SSL and TTAC will be at Summit Point Motorsports Park this weekend with a Lexus IS-F and an Ford Mustang V6 Allstate Edition. Look for some track test results in the coming weeks, along with a road test of the slightly warmed over 2011 Nissan 370Z, a look at Chrysler’s refreshed Jeep Wrangler, and some comparison tests featuring the latest cross-overs from Ford and Chrysler.
Nissan’s “Four-Door Sports Car” has come a long way from its humble midsize roots. It has been, at various times in its life, a great driver’s alternative to the typical family car, the single most noteworthy car in an otherwise-iffy lineup, and, for a brief time recently, something quite vanilla and unremarkable. Today, the Maxima seems to be back on track, and while it may be Nissan’s attempt to take back the 4DSC tagline, that’s really not what I found so appealing about it. If after reading this article you think that this is the next car for you, be sure to visit your local Nissan Dealer to organise a test drive!
When the initial rumors of David E. Davis, Jr.’s passing crept up Sunday, I remarked to some colleagues that the inevitable onslaught of Car and Driver nostalgia commentary wouldn’t be far behind. But instead of a long-winded, reflective piece detailing DEDJr.’s career, we’re simply going to take the next few days to revisit some stories that we think Mr. Davis would have appreciated. Godspeed, David. Wherever you are, I’m sure there are no boring cars.
Photos by Byron Hurd and Nicole Gagnon. Unprofessional driver on a closed course. Don’t try this at home, but feel free to try it with NASA Mid-Atlantic Autocross.
“Are we annoyed with the SUV drivers?”That sing-songy voice is Nicole, my girlfriend, addressing me from the luxurious cabin of the M56 in my rear-view mirror. We’ve finally managed to pass a left-lane camper at whom I had been gesticulating wildly, encouraging a pass that took what seemed like hours to execute.
“Maybe just a little bit,” I reply. So glad I could amuse you. “I’m not on the bluetooth though. I gotta let you go.” It’s easy to be amused in the front seat of the M. It’s like rolling down the highway in a 420-horsepower electronics store. Me? I’m leading our two-car caravan in the 2011 Mitsubishi Lancer Ralliart. If the M is a big-box store on wheels, the Ralliart is the pre-owned section at Gamestop.
Stock photos courtesy of Nissan/Infiniti USA Media.
“Do you know how fast you’re going?” Her voice is coming from just about everywhere in the cabin. Or maybe just everywhere in my head.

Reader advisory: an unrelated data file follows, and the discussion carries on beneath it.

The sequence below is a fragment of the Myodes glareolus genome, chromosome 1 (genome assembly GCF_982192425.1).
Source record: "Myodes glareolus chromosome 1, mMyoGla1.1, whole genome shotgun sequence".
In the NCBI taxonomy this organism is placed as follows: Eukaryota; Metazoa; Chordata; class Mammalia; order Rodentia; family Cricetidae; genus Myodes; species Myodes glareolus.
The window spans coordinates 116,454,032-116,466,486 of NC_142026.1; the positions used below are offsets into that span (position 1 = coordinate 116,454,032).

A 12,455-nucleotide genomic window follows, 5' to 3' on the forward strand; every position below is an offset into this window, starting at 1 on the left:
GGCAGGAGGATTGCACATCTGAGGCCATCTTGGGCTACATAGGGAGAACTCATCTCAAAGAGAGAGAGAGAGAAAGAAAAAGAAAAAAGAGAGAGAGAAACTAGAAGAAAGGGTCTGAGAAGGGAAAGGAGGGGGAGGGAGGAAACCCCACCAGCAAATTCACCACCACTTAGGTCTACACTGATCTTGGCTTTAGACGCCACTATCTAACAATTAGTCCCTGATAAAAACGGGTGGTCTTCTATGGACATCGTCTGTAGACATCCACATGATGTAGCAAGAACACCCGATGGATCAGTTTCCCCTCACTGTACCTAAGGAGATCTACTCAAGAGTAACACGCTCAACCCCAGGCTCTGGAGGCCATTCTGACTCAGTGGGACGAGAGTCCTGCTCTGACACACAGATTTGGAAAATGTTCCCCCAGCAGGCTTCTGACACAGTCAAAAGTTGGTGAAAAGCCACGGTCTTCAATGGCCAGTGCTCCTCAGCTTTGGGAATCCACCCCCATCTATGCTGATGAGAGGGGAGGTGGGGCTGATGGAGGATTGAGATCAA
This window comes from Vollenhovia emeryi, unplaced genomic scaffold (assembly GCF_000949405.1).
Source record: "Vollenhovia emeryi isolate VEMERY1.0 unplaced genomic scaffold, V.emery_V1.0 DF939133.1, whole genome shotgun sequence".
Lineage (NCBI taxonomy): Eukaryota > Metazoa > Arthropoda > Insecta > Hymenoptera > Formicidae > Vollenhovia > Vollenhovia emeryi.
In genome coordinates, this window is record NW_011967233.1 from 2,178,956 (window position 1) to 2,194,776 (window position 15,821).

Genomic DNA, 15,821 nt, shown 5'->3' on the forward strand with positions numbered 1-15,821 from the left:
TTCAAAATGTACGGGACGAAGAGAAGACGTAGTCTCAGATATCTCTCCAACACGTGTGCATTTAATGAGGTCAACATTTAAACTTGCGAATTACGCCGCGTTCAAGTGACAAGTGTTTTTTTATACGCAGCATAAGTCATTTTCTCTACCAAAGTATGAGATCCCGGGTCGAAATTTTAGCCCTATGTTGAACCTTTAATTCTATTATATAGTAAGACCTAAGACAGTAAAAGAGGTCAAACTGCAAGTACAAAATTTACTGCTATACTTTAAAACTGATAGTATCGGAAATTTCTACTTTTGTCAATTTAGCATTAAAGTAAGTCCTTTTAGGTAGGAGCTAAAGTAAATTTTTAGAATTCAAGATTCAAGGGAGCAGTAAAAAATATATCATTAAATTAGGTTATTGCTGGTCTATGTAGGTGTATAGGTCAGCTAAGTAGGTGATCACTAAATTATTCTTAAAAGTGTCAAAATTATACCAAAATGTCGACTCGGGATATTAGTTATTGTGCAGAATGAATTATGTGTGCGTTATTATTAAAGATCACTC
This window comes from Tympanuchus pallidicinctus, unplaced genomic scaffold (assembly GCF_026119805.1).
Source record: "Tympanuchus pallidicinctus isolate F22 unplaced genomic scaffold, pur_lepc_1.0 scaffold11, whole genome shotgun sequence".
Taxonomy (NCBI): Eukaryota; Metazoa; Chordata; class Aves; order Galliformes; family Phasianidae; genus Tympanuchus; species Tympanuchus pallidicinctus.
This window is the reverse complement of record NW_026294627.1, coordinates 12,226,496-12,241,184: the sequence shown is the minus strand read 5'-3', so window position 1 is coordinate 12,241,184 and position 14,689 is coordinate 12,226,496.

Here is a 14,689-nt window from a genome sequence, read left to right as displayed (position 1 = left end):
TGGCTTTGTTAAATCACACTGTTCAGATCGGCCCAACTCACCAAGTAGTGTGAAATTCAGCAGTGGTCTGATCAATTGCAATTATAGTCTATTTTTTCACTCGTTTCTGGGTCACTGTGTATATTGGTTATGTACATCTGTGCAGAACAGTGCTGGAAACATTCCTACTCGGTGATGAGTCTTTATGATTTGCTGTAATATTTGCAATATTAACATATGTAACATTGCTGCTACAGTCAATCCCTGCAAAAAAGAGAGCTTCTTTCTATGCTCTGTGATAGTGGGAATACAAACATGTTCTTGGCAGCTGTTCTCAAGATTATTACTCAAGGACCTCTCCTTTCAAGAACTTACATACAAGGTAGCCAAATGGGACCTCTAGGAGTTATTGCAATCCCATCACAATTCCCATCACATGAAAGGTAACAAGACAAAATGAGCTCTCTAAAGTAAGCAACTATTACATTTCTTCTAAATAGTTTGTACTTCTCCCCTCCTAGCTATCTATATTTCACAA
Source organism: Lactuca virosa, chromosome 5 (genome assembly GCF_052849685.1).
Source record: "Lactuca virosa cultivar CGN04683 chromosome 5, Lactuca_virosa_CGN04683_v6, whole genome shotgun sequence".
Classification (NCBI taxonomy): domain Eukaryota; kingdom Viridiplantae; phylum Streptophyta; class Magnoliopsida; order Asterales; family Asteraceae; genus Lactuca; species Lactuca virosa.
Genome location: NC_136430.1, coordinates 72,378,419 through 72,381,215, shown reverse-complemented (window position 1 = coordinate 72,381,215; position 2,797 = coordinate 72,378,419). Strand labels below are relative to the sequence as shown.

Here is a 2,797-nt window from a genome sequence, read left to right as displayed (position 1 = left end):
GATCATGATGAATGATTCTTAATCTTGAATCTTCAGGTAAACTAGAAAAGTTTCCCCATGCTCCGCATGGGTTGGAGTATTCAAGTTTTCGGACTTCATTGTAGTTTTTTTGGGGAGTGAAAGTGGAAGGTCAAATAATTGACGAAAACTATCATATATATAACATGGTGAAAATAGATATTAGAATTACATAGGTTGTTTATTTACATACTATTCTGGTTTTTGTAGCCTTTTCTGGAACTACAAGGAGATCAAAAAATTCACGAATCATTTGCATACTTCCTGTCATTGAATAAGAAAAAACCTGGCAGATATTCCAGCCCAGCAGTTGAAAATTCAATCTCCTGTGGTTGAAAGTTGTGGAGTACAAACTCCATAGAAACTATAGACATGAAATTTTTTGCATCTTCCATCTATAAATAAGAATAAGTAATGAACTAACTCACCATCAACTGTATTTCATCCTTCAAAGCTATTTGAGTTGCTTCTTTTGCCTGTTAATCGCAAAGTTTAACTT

“Uhh… yeah,” I respond, glancing around instinctively for police cars. We’re on I-95, just south of Richmond. The speed limit is 60. We’re besting that, but plenty short of VA’s reckless driving threshold.
“You’re flying,” she says again. Her lack of amusement comes through clearly on the Infiniti’s bluetooth connection. It’s at this point that I realize my phone is buried somewhere in the trunk. There doesn’t seem to be a range issue.
“OK?” I reply, not really knowing what to say. I just want to get back home. I’ve been up since around 5:00 a.m. and spent every minute of it either behind the wheel of one of our two press cars, or outside, in the twenty-something degree weather, chasing cones. It’s almost 6:00. I’m spent. January auto-crosses: the start of the season before the season.
“Just wanted to let you know.” The call ends as the Lancer behind me fades further back into traffic. Apparently, her enthusiasm for eating up the ~180 miles between us and bed doesn’t match mine. I back it off about five miles per hour and set the cruise again. Hey, at least I’m in the luxury car.
B. Hurd: Until recently, hatchbacks were pretty easily identified. They were compact, practical and efficient. Even when some of them even received sporty, up-rated engines and fancy suspensions and racy-sounding names, they remained true to the classic formula. Golf? Hatchback. GTI? Hot Hatchback, but still a hatchback. Jetta? Not a hatchback. Ford Explorer? Well, it has a hatch, and it’s in the back, but it’s not a hatchback because it’s big and it tows things. Simple, right?